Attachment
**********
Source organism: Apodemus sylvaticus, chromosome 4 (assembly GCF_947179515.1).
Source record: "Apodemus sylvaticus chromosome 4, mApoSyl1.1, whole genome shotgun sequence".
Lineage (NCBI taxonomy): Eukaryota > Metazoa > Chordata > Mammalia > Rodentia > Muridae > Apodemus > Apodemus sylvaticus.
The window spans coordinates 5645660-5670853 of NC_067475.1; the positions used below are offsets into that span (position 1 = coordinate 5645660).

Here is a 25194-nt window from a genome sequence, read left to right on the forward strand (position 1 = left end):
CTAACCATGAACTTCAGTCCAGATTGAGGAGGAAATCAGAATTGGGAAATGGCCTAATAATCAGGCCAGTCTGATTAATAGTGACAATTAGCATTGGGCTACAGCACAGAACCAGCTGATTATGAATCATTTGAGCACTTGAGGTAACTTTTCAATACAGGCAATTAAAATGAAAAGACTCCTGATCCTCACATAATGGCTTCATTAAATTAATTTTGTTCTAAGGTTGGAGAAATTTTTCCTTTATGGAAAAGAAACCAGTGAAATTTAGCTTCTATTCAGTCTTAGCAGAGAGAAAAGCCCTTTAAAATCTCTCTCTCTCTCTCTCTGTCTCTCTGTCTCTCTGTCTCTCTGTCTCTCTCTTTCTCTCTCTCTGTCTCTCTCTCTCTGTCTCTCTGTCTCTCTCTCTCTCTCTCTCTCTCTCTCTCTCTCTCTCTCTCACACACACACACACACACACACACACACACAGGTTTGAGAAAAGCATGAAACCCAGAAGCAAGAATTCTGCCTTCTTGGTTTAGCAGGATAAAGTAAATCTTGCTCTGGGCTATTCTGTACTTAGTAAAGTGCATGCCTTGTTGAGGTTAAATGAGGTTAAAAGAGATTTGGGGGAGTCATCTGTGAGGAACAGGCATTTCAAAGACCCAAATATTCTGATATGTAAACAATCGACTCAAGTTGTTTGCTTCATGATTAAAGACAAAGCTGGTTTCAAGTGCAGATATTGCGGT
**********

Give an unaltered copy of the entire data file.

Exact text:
Source organism: Apodemus sylvaticus, chromosome 4 (assembly GCF_947179515.1).
Source record: "Apodemus sylvaticus chromosome 4, mApoSyl1.1, whole genome shotgun sequence".
Lineage (NCBI taxonomy): Eukaryota > Metazoa > Chordata > Mammalia > Rodentia > Muridae > Apodemus > Apodemus sylvaticus.
The window spans coordinates 5645660-5670853 of NC_067475.1; the positions used below are offsets into that span (position 1 = coordinate 5645660).

Here is a 25194-nt window from a genome sequence, read left to right on the forward strand (position 1 = left end):
CTAACCATGAACTTCAGTCCAGATTGAGGAGGAAATCAGAATTGGGAAATGGCCTAATAATCAGGCCAGTCTGATTAATAGTGACAATTAGCATTGGGCTACAGCACAGAACCAGCTGATTATGAATCATTTGAGCACTTGAGGTAACTTTTCAATACAGGCAATTAAAATGAAAAGACTCCTGATCCTCACATAATGGCTTCATTAAATTAATTTTGTTCTAAGGTTGGAGAAATTTTTCCTTTATGGAAAAGAAACCAGTGAAATTTAGCTTCTATTCAGTCTTAGCAGAGAGAAAAGCCCTTTAAAATCTCTCTCTCTCTCTCTCTGTCTCTCTGTCTCTCTGTCTCTCTGTCTCTCTCTTTCTCTCTCTCTGTCTCTCTCTCTCTGTCTCTCTGTCTCTCTCTCTCTCTCTCTCTCTCTCTCTCTCTCTCTCTCTCACACACACACACACACACACACACACACACAGGTTTGAGAAAAGCATGAAACCCAGAAGCAAGAATTCTGCCTTCTTGGTTTAGCAGGATAAAGTAAATCTTGCTCTGGGCTATTCTGTACTTAGTAAAGTGCATGCCTTGTTGAGGTTAAATGAGGTTAAAAGAGATTTGGGGGAGTCATCTGTGAGGAACAGGCATTTCAAAGACCCAAATATTCTGATATGTAAACAATCGACTCAAGTTGTTTGCTTCATGATTAAAGACAAAGCTGGTTTCAAGTGCAGATATTGCGGT